If you took out a home loan today, I’m sure you would know exactly how much interest you’d be paying.
Through a mortgage broker, you could choose from dozens of different lenders. Each one with dozens of products. The interest rates would be critical in helping you choose your loan.
If you instead go to a bank directly, the manager will likely offer you a special ‘introductory’ rate to get you across the line. A little enticement to take your business from your previous lender.
When it comes to bank accounts, however, I’d bet very few know the interest they earn. These are the transaction accounts we use every day — from depositing our salary through to paying our bills.
Perhaps there is a simple reason for this. We all know that even if these accounts pay interest, it is likely to be so small that it doesn’t even matter. No more than a few cents.
Take a closer look, though, and you’ll be surprised how many bank accounts just don’t earn any interest at all.
Plus, unless you keep a minimum balance — usually in the thousands — and put your salary into it, you’ll cop a monthly fee as well.
It’s only when you lock tens of thousands of dollars (or higher) into a term deposit for months at a time (or longer), that you will get something even close to 2%.
It is these accounts, which pay little or no interest, that form the basis of our banking system. Without this cheap and easy source of finance, banks would have to pay more to secure funding (from which it lends). And that means our mortgage rates would be higher.
How do banks rely on us?
Banks fund their loan books two ways. First, from all these millions of accounts that pay little or no interest. The second is by issuing ‘paper’ — meaning typically a bond.
Banks issue some of this paper in Australia. However, the banks also issue them offshore — mainly in the US.
Because of this, the banks have to deal with two major issues. One is managing foreign exchange risk — which they can, but it costs them a premium.
The second is all about interest. To attract investors, banks need to pay high enough interest.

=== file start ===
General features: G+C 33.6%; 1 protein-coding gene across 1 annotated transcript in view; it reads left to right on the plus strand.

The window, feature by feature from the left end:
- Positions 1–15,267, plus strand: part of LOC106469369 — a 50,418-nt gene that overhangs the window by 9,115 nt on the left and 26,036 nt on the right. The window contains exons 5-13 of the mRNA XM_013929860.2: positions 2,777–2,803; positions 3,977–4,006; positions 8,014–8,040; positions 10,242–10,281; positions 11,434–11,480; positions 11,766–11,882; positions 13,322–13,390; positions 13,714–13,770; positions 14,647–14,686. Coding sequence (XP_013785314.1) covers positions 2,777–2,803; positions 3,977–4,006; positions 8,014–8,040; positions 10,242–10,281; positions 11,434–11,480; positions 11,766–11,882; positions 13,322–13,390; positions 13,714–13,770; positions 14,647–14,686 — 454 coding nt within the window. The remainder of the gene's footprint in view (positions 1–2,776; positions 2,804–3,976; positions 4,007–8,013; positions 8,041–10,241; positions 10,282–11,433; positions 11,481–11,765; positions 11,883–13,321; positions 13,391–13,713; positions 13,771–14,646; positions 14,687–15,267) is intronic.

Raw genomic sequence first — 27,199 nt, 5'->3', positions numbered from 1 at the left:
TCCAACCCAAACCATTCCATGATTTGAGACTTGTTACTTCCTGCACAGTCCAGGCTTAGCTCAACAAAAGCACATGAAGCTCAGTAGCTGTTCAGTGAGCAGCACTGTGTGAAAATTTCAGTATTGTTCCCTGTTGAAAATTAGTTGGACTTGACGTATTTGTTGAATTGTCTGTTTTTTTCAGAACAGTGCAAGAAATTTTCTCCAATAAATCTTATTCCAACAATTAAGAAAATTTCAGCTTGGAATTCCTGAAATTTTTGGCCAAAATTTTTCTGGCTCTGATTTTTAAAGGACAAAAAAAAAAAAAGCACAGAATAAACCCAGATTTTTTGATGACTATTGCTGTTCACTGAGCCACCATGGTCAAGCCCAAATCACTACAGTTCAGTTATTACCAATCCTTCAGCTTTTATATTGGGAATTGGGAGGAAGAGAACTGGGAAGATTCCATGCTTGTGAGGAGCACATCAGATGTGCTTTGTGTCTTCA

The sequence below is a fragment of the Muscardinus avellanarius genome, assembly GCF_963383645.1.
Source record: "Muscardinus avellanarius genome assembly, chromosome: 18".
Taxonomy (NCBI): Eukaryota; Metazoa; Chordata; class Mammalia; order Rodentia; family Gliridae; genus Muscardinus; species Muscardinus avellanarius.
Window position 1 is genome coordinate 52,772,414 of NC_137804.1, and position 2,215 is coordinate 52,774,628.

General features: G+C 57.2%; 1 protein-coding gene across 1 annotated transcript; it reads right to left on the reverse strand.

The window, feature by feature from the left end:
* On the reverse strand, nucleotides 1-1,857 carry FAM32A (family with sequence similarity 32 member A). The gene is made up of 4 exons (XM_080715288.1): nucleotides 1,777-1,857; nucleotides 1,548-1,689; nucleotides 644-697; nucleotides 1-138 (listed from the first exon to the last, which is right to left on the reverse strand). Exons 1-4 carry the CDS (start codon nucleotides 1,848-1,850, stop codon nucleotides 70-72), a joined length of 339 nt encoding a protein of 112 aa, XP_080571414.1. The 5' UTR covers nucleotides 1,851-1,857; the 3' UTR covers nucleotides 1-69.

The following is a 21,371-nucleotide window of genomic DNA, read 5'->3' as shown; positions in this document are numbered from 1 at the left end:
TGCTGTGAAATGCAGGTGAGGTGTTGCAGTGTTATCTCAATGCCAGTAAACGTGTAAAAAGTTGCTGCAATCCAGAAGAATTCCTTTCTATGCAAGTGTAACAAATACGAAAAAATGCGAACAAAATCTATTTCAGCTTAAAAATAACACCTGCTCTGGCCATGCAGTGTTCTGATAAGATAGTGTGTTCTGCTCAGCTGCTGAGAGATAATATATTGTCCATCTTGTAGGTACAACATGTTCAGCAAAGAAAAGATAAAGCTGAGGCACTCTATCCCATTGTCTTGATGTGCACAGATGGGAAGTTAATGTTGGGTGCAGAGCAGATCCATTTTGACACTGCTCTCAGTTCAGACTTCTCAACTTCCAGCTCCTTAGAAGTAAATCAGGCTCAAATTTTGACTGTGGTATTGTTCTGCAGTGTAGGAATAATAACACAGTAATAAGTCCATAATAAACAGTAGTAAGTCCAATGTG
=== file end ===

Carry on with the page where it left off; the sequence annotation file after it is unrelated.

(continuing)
When rates all over the world are, or were, negligible — sometimes negative — investors were only too happy to buy a bond that paid a (comparatively) handy return.
Though this dynamic has slowly started changing. What the banks are now facing is an increase in competition…and a re-pricing of risk.
As interest rates tick up in the US, institutional investors — that is, those that purchase bonds — will begin to have more choice. For a start, to fund its ever-ballooning deficit, the US Fed will need to offer higher rates to entice investors to buy their bonds.
That means our banks will also need to offer a higher interest rate to sell their bonds. Up until now, it has not really been a big increase — just one or two tenths of a percent. But it is something that could grow.
The other factor with any investment is risk. Interest rates have to reflect the underlying risk of these bonds.
In other words, for an American buyer of an Australian bank issued bond, they will assess the risk of the bank itself. However, it also has to reflect their view of the Australian property market.
Under the doomsday scenario — where proponents predict a property collapse — interest rates on these bonds could increase rapidly to account for this risk.
However, even with house prices going sideways, and drifting a little lower (as they are in some of the major cities and regions now), the overall cost of borrowing is beginning to rise. Not by massive amounts, as I say, but enough for the banks to want to pass on the costs.
That means those with a mortgage might soon see — if they haven’t already — the interest rate on their home loan ratchet up a fraction. It will remind mortgage holders that the banks can act on interest rates independently of the RBA.
A bank like the Commonwealth Bank Ltd. [ASX:CBA] enjoys a high level of customer funding. As of its most recent results, customer deposits represented around 68% of all funding.
However, it’s the other 32% — and higher for other banks — where the increase in funding cost will hit. That means that many of us could soon be paying more for our mortgage. That is irrespective of what the RBA does.
Depositors needn’t hold their breath for any thanks. Though banks will increasingly depend on them to help keep their funding costs in check.
All the best,
Editor, Total Income